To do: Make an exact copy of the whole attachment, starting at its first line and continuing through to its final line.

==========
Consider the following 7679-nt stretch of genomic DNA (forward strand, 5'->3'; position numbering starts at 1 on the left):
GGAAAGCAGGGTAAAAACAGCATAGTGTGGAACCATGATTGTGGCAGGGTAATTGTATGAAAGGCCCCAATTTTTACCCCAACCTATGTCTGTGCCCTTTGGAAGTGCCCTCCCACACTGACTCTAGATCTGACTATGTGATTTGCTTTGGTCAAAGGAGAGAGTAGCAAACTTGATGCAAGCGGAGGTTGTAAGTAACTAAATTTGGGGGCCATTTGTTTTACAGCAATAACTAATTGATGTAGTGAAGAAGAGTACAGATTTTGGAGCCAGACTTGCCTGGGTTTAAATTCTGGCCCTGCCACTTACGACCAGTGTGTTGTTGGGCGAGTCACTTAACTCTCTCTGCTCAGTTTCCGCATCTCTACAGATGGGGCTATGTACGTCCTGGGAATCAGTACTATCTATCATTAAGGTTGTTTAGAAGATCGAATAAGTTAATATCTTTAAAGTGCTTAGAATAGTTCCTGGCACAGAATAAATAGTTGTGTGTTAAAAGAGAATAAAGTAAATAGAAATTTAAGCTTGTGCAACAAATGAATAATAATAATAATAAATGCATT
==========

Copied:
Consider the following 7679-nt stretch of genomic DNA (forward strand, 5'->3'; position numbering starts at 1 on the left):
GGAAAGCAGGGTAAAAACAGCATAGTGTGGAACCATGATTGTGGCAGGGTAATTGTATGAAAGGCCCCAATTTTTACCCCAACCTATGTCTGTGCCCTTTGGAAGTGCCCTCCCACACTGACTCTAGATCTGACTATGTGATTTGCTTTGGTCAAAGGAGAGAGTAGCAAACTTGATGCAAGCGGAGGTTGTAAGTAACTAAATTTGGGGGCCATTTGTTTTACAGCAATAACTAATTGATGTAGTGAAGAAGAGTACAGATTTTGGAGCCAGACTTGCCTGGGTTTAAATTCTGGCCCTGCCACTTACGACCAGTGTGTTGTTGGGCGAGTCACTTAACTCTCTCTGCTCAGTTTCCGCATCTCTACAGATGGGGCTATGTACGTCCTGGGAATCAGTACTATCTATCATTAAGGTTGTTTAGAAGATCGAATAAGTTAATATCTTTAAAGTGCTTAGAATAGTTCCTGGCACAGAATAAATAGTTGTGTGTTAAAAGAGAATAAAGTAAATAGAAATTTAAGCTTGTGCAACAAATGAATAATAATAATAATAAATGCATT